DC CFAR Aims to Build Partnership for HIV Prevention and Treatment in Puerto Rico

The District of Columbia Center for AIDS Research (DC CFAR), based at Milken Institute School of Public Health, recently launched a project aimed at strengthening Puerto Rico’s response to the HIV epidemic.

Puerto Rico has one of the highest HIV incidence rates in the United States. With funding from the National Institutes of Health (NIH), the project aims to establish a partnership between government, community and academic leaders to enhance Puerto Rico’s response to the HIV epidemic. As part of the project, researchers will assess the number and types of HIV tests performed in the last year and find out how often people at risk of HIV are referred to care that can prevent transmission.

San Juan, Puerto Rico’s capital city, is considered one of the HIV “hotspots,” a term given to 48 counties and Washington, D.C., that altogether account for more than 50 percent of new HIV cases in the U.S. Furthermore, nearly a quarter of HIV-positive men in San Juan are unaware of their status and thus can unknowingly spread the virus.

“This research project provides an opportunity to integrate good practices in advancing HIV services, and support the government and community-based organizations in Puerto Rico to end the HIV epidemic using local experiences and cutting-edge science,” said Carlos Rodriguez-Diaz, PhD, MPH, an associate professor of prevention and community health at Milken Institute SPH and the principal investigator for the project.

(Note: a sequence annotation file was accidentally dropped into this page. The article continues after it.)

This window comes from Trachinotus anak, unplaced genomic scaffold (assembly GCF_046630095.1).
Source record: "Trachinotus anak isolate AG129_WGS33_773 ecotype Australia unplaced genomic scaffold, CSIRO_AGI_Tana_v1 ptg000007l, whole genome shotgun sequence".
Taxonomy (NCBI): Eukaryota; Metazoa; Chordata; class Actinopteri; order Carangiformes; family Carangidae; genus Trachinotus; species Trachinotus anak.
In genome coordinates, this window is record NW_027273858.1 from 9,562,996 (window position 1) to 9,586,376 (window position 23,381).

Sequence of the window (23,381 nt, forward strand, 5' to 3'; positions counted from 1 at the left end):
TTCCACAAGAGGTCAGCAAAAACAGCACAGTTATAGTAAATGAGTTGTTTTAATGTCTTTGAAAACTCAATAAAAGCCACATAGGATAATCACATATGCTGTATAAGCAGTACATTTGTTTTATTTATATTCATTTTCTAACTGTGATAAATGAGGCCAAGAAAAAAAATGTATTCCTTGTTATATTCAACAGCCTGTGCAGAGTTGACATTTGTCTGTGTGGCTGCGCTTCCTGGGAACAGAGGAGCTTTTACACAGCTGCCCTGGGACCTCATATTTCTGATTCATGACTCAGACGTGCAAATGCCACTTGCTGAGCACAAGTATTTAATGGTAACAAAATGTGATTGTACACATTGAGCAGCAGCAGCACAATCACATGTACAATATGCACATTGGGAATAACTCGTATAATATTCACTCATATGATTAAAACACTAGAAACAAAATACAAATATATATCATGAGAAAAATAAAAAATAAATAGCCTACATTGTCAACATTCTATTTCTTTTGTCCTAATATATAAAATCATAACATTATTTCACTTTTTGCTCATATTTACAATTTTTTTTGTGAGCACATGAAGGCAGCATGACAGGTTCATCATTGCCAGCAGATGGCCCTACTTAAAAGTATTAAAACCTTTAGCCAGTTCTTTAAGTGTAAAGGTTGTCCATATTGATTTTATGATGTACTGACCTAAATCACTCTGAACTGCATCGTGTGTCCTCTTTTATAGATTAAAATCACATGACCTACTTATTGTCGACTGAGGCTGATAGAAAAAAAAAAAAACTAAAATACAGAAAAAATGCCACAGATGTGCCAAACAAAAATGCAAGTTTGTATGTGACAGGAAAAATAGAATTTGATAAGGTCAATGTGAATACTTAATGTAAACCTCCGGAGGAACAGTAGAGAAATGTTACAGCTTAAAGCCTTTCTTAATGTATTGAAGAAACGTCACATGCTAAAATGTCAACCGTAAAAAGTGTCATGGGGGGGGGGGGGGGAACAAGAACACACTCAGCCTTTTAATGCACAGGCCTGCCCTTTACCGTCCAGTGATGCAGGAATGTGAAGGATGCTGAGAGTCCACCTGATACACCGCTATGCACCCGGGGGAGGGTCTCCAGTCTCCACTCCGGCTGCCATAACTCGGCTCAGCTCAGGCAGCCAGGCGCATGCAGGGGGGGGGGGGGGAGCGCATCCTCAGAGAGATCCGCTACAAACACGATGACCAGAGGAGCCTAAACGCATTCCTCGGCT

Rodriguez-Diaz is a Puerto Rico native whose work focuses on HIV care and prevention, sexual health promotion and health equity through actions in the social determinants of health. His plan to create a government-community-academic partnership in Puerto Rico is based on the design of the DC CFAR, which is a partnership among eight institutions across the District that represents 227 investigators. The work of the DC CFAR and this partnership has resulted in a 72 percent decline in new HIV diagnoses in the District over the last decade.

With the DC CFAR as a model, Rodriguez-Diaz and his team will help forging a partnership with representatives from the Puerto Rico Department of Health, scientists from the University of Puerto Rico and public health leaders in the community.

The team will learn more about the barriers to HIV testing so that people at risk, including men who have sex with men, can be tested. HIV testing can identify new cases of infection at an early stage so that prompt treatment can be started, Rodriguez-Diaz noted. In addition, testing and counseling can identify people at risk of contracting HIV so that they can be offered preventive care, such as Pre-Exposure Prophylaxis (PrEP).  

The project is from the DC CFAR that recently received funding from the NIH to support research that will help implement the Trump administration’s initiative, “Ending the HIV Epidemic: A Plan for America.” Twenty-three institutions nationwide received funding to support the initiative, which aims to reduce new HIV diagnoses in the U.S. by 75 percent in five years and by 90 percent by 2030.

“Ending the HIV epidemic requires equitable participation from governments, scientists, practitioners, and communities,” Rodriguez-Diaz said. “This project could serve as an example of using science and practice to change the public health landscape and eliminate an epidemic affecting the most socially vulnerable.”